English: Meaning and Culture
It is widely accepted that English is the first truly global language and lingua franca. Anna Wierzbicka, the distinguished linguist known for her theories of semantics, has written the first book that connects the English language with what she terms "Anglo" culture. Wierzbicka points out that language and culture are not just interconnected, but inseparable. She uses original research to investigate the "universe of meaning" within the English language (both grammar and vocabulary) and places it in historical and geographical perspective. This engrossing and fascinating work of scholarship should appeal not only to linguists and others concerned with language and culture, but the large group of scholars studying English and English as a second language.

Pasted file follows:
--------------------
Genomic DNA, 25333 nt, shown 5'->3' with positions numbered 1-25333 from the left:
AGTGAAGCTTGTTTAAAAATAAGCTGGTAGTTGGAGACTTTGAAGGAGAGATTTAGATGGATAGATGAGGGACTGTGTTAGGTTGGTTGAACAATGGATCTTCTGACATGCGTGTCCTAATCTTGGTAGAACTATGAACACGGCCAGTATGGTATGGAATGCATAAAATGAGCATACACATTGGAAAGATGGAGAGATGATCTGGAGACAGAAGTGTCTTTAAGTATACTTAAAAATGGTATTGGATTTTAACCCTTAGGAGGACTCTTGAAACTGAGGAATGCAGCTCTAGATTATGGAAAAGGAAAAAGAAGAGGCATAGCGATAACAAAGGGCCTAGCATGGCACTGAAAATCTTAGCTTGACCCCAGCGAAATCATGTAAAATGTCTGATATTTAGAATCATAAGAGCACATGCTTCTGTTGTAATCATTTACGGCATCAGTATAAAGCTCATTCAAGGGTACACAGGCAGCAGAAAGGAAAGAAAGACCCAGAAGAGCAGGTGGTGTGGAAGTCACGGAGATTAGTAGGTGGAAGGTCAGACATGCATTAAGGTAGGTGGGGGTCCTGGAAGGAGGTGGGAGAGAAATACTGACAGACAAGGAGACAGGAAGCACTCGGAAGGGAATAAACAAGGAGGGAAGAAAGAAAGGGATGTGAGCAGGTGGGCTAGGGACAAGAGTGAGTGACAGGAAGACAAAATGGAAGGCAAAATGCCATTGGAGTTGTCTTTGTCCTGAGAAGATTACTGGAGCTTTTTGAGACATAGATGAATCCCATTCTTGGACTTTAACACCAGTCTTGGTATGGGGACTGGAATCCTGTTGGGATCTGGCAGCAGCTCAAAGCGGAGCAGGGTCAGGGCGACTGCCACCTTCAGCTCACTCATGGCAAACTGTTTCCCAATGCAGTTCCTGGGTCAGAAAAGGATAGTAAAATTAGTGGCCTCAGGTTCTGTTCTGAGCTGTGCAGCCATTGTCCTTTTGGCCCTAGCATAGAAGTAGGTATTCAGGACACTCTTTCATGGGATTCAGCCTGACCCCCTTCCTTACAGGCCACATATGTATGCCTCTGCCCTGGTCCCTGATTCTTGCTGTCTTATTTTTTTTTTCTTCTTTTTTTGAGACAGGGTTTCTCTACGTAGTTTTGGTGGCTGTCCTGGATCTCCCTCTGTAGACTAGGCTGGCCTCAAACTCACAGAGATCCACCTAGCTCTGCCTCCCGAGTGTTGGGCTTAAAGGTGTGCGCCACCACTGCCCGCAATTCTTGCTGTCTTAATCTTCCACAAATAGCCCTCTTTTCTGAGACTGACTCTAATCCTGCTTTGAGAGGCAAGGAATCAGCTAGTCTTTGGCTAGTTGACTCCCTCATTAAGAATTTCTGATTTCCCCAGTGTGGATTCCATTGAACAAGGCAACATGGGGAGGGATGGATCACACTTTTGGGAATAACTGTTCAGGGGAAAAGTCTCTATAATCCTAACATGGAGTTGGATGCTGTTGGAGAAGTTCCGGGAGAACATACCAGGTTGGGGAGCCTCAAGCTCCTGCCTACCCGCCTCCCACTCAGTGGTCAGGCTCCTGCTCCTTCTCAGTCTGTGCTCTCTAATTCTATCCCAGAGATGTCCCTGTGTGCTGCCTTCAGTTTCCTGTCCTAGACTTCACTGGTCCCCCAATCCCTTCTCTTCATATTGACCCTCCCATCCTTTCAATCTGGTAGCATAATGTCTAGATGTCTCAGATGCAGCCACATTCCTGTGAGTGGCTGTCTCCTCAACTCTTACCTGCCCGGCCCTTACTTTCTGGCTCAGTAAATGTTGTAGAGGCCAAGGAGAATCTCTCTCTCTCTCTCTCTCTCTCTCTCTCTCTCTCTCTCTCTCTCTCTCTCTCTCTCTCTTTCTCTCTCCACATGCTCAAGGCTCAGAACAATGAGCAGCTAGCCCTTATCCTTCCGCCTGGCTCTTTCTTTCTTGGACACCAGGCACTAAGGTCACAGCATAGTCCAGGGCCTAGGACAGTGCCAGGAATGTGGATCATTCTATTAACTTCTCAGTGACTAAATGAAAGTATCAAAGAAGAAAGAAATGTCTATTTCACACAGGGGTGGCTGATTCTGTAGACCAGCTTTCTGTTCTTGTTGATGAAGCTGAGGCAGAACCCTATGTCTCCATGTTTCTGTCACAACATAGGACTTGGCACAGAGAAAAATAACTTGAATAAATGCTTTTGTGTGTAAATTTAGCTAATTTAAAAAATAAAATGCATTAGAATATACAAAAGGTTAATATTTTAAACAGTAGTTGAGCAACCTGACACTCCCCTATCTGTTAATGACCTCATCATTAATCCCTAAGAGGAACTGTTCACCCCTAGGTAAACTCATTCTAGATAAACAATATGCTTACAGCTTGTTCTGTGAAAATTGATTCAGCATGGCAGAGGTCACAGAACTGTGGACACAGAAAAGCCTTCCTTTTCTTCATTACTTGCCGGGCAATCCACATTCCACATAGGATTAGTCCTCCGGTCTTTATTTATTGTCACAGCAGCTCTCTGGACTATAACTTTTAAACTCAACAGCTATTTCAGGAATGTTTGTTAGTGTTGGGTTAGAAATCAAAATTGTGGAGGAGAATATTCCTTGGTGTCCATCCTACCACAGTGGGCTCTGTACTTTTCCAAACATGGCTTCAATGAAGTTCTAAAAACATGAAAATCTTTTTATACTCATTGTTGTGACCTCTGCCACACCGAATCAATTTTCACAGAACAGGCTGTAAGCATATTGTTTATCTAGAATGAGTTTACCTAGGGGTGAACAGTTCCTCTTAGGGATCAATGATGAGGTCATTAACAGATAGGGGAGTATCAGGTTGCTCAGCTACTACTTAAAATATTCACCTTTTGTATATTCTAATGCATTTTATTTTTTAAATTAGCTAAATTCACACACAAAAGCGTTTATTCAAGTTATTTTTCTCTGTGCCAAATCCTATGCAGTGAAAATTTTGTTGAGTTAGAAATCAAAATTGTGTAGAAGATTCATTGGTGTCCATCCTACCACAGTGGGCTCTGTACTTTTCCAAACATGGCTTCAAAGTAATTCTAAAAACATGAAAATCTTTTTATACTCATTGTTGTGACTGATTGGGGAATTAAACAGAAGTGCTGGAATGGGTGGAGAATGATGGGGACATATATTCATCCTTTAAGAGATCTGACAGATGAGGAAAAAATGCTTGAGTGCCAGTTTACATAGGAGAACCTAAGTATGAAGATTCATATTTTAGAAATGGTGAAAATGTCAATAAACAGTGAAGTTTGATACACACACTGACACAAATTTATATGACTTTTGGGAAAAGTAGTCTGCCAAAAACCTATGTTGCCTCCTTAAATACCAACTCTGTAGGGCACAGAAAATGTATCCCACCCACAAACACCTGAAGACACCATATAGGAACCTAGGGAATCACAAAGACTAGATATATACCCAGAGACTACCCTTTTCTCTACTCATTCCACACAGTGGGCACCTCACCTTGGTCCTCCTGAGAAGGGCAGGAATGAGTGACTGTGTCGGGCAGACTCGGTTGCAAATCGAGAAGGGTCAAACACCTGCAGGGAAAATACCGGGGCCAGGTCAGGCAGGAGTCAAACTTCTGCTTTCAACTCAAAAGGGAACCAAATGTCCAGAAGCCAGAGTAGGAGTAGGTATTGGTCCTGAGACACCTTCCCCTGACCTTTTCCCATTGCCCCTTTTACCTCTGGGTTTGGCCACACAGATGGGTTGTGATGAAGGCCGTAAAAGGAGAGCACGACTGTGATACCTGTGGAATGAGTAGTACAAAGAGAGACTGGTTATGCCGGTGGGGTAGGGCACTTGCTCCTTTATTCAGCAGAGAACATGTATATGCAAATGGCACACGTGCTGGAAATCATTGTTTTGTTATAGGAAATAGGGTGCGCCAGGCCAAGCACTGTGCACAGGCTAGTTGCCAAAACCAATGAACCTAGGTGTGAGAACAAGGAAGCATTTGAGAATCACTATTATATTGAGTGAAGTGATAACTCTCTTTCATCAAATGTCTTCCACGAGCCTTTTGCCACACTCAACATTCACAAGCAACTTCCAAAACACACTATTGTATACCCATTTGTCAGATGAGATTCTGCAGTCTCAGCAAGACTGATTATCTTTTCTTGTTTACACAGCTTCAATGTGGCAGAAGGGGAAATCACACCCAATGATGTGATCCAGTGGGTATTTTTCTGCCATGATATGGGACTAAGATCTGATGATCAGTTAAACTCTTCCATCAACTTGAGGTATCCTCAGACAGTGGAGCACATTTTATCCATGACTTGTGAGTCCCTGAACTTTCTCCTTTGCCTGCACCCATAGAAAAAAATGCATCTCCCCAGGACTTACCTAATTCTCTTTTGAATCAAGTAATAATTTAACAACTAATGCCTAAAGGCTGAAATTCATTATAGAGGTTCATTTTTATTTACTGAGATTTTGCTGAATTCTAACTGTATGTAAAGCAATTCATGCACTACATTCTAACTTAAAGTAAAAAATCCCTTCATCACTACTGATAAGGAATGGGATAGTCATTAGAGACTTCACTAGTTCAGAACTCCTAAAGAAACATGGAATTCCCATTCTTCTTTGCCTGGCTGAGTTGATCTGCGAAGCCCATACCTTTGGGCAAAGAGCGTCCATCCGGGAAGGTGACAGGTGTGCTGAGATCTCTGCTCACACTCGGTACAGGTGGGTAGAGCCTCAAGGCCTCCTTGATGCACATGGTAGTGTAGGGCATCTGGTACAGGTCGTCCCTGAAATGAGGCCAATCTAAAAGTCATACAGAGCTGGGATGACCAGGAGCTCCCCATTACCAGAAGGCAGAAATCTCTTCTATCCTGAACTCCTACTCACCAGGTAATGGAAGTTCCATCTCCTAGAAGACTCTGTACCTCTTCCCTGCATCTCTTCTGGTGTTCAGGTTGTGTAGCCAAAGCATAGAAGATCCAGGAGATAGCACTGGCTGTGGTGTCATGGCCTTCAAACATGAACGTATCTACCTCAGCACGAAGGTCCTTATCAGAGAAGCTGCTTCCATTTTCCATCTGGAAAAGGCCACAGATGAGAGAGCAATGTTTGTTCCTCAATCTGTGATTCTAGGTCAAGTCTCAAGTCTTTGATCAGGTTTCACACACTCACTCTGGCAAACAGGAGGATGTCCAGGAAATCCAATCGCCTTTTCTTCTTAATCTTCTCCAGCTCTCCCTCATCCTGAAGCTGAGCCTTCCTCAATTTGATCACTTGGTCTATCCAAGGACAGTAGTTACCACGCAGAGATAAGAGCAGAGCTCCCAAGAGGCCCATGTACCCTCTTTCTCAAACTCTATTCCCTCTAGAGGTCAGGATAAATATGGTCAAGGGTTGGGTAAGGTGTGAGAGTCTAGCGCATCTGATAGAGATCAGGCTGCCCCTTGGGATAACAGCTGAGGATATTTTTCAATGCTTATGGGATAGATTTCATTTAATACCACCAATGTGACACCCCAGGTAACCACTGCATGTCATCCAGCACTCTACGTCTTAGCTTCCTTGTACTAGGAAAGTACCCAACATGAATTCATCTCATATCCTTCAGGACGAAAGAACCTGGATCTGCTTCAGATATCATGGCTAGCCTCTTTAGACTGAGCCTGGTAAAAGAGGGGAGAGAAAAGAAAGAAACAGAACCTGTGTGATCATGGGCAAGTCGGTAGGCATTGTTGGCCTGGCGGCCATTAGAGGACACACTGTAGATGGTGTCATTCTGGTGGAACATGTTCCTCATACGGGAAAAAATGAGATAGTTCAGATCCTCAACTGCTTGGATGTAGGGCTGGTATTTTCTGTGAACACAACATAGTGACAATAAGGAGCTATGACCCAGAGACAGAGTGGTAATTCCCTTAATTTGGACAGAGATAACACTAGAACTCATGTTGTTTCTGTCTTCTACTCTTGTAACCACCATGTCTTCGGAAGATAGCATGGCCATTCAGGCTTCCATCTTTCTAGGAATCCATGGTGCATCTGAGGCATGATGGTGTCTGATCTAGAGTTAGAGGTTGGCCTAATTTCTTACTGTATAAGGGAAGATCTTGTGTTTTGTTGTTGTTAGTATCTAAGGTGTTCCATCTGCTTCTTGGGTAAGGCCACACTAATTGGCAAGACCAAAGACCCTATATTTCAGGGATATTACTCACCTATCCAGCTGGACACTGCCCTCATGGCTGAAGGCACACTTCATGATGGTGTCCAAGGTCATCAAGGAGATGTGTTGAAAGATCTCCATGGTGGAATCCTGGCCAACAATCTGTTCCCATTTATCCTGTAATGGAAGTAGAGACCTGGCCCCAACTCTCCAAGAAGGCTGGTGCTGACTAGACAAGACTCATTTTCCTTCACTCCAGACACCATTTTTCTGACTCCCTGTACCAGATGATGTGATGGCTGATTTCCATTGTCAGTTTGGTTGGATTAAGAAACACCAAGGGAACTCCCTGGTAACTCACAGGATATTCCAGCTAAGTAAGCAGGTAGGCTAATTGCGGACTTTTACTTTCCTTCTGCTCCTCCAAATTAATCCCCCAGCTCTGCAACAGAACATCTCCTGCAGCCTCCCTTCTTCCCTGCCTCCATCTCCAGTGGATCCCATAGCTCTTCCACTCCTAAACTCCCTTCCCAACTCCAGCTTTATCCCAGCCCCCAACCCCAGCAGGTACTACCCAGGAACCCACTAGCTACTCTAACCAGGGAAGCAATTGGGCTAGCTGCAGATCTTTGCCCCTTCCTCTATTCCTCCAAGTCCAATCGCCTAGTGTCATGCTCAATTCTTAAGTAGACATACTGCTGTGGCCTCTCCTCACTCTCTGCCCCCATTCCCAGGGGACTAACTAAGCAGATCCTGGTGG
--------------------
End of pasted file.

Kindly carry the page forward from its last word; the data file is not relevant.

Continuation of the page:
Other editions - View all
addressee Anglo English appears assumption Australian Australian English believe can’t causee certainly chapter Clapham omnibus clearly Cobuild corpus collocations component concept consider context contrast conversational routines cross-cultural discourse markers discussed doesn’t don’t say don’t want eighteenth century English language English word epistemic adverbs epistemic phrase ethics European languages evidence examples from Cobuild expect expression fact French German glish happen human idea illustrated implies interaction John Locke judgment justice knowledge lingua franca linguistic linked Locke meaning modal modern Anglo culture modern English moral natural semantic metalanguage notion ofAnglo ofEnglish ofthe ofthis one’s opinion people’s person philosophical point ofview presume probably question quote rational reasonable doubt reference reflected right and wrong Rihbany Russian say I know semantic sense sentence-initial Shakespeare someone speaker speaker-oriented speaking suggest suppose things thought tion true truth understand unfair unreasonable verb want to say Wierzbicka word fair word reasonable